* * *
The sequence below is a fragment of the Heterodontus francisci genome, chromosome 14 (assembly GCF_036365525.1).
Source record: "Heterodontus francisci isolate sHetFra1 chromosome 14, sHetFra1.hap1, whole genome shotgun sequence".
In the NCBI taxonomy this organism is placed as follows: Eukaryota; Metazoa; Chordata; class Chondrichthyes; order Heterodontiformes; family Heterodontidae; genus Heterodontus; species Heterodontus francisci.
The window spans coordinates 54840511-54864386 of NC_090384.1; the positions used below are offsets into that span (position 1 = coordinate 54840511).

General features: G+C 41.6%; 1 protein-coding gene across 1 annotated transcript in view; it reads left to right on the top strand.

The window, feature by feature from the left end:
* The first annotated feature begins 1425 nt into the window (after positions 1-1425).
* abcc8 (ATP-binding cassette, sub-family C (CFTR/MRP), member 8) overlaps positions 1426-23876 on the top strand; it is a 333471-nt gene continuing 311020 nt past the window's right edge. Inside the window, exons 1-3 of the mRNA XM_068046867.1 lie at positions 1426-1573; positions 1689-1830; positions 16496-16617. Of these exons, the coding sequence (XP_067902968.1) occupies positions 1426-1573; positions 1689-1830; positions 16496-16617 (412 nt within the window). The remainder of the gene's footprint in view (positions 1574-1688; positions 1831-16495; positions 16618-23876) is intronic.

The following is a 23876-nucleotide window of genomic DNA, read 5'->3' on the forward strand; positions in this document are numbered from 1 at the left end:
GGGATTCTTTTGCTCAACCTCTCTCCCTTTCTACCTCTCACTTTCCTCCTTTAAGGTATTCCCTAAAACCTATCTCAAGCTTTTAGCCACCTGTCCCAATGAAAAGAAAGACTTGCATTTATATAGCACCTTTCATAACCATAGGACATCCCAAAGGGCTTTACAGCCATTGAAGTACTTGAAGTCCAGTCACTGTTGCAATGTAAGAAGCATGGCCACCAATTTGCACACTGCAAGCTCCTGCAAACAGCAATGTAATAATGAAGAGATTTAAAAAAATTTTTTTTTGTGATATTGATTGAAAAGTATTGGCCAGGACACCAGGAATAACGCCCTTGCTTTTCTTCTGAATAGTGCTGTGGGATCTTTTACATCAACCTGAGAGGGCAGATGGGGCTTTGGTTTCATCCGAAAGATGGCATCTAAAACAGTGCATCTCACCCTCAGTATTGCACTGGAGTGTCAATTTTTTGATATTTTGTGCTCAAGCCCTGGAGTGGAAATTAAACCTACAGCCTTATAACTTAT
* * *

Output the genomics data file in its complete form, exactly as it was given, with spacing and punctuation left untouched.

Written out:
The sequence below is a fragment of the Heterodontus francisci genome, chromosome 14 (assembly GCF_036365525.1).
Source record: "Heterodontus francisci isolate sHetFra1 chromosome 14, sHetFra1.hap1, whole genome shotgun sequence".
In the NCBI taxonomy this organism is placed as follows: Eukaryota; Metazoa; Chordata; class Chondrichthyes; order Heterodontiformes; family Heterodontidae; genus Heterodontus; species Heterodontus francisci.
The window spans coordinates 54840511-54864386 of NC_090384.1; the positions used below are offsets into that span (position 1 = coordinate 54840511).

General features: G+C 41.6%; 1 protein-coding gene across 1 annotated transcript in view; it reads left to right on the top strand.

The window, feature by feature from the left end:
* The first annotated feature begins 1425 nt into the window (after positions 1-1425).
* abcc8 (ATP-binding cassette, sub-family C (CFTR/MRP), member 8) overlaps positions 1426-23876 on the top strand; it is a 333471-nt gene continuing 311020 nt past the window's right edge. Inside the window, exons 1-3 of the mRNA XM_068046867.1 lie at positions 1426-1573; positions 1689-1830; positions 16496-16617. Of these exons, the coding sequence (XP_067902968.1) occupies positions 1426-1573; positions 1689-1830; positions 16496-16617 (412 nt within the window). The remainder of the gene's footprint in view (positions 1574-1688; positions 1831-16495; positions 16618-23876) is intronic.

The following is a 23876-nucleotide window of genomic DNA, read 5'->3' on the forward strand; positions in this document are numbered from 1 at the left end:
GGGATTCTTTTGCTCAACCTCTCTCCCTTTCTACCTCTCACTTTCCTCCTTTAAGGTATTCCCTAAAACCTATCTCAAGCTTTTAGCCACCTGTCCCAATGAAAAGAAAGACTTGCATTTATATAGCACCTTTCATAACCATAGGACATCCCAAAGGGCTTTACAGCCATTGAAGTACTTGAAGTCCAGTCACTGTTGCAATGTAAGAAGCATGGCCACCAATTTGCACACTGCAAGCTCCTGCAAACAGCAATGTAATAATGAAGAGATTTAAAAAAATTTTTTTTTGTGATATTGATTGAAAAGTATTGGCCAGGACACCAGGAATAACGCCCTTGCTTTTCTTCTGAATAGTGCTGTGGGATCTTTTACATCAACCTGAGAGGGCAGATGGGGCTTTGGTTTCATCCGAAAGATGGCATCTAAAACAGTGCATCTCACCCTCAGTATTGCACTGGAGTGTCAATTTTTTGATATTTTGTGCTCAAGCCCTGGAGTGGAAATTAAACCTACAGCCTTATAACTTAT